Inouye a one-
She says the U.S. senator actsBy Pat Omandam
'in outright opposition
to our people'
Office of Hawaiian Affairs trustee Mililani Trask says she never intended to offend anyone with a disability or anyone of Japanese ancestry when she referred to U.S. Sen. Daniel K. Inouye as a "one-armed bandit" during an OHA meeting last month.
But she insists Inouye should not upstage upcoming meetings between Hawaiians and federal officials over reconciliation talks. Those stem from a 1993 resolution that apologized for involvement of U.S. citizens in the overthrow of the Hawaiian monarchy.
"I make no apologies for being a proud Hawaiian," said Trask, an attorney and Hawaiian activist. "But I have watched with a tremendous amount of frustration as those who are not as supportive of Hawaiian rights stonewalled, dragged their feet or simply act in outright opposition to our people and our unstoppable destiny."
At an Oct. 13 OHA government affairs and sovereignty committee, Trask complained about meetings Inouye plans to hold in Hawaii on behalf of the Senate Indian Affairs Committee to discuss the Native Hawaiian Education Act.
Those meetings are scheduled between Nov. 30 and Dec. 2, and occur just before officials from the U.S. Justice and Interior departments begin talks with Hawaiians, between Dec. 4 and 13, on a reconciliation process spelled out in the 1993 resolution.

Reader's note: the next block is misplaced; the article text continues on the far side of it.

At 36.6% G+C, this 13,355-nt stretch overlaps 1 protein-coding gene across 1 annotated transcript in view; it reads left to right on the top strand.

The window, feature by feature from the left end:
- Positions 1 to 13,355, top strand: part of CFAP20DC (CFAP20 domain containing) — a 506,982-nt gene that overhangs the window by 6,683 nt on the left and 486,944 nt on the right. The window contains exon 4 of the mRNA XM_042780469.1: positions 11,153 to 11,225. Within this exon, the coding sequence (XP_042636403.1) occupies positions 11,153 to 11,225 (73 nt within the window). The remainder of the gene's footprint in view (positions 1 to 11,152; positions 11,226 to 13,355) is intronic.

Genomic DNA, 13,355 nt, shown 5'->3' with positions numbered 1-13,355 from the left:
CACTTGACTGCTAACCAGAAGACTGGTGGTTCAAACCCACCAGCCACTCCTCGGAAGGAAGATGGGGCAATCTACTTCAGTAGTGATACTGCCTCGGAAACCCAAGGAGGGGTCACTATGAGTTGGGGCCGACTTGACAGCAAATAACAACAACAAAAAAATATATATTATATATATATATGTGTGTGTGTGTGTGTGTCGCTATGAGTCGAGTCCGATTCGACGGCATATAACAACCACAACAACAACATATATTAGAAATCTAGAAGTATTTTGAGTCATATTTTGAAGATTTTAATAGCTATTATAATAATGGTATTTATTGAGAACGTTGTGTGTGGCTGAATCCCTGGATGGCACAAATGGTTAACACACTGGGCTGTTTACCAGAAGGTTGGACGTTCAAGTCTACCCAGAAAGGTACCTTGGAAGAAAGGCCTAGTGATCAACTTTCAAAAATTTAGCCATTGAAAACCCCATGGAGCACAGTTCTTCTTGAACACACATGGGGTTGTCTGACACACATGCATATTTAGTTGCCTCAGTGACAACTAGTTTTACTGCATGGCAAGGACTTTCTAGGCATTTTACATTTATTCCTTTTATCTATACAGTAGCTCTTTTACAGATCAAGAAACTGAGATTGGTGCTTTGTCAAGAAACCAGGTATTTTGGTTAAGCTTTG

Trask said her frustration at the timing of both meetings led her to make those remarks about Inouye. The nickname, she said, was originally given to him years ago while he served in World War II. Inouye served with the 442nd Regimental Combat Team and lost his right arm on April 21, 1945, while leading an assault on German machine guns in Italy.
"If the shoe fits, he's got to live with it," Trask said yesterday.
In a brief statement issued yesterday, Inouye said he was saddened by Trask's remarks. Inouye said he has spent most of his life doing everything possible to improve the lives and conditions of native Hawaiians. And his work assisting American Indian tribes over the years has earned him much respect from native leaders.
Meanwhile, OHA Chairwoman Rowena Akana blamed the minority of trustees for stirring trouble and divisiveness by alerting the media to Trask's comments.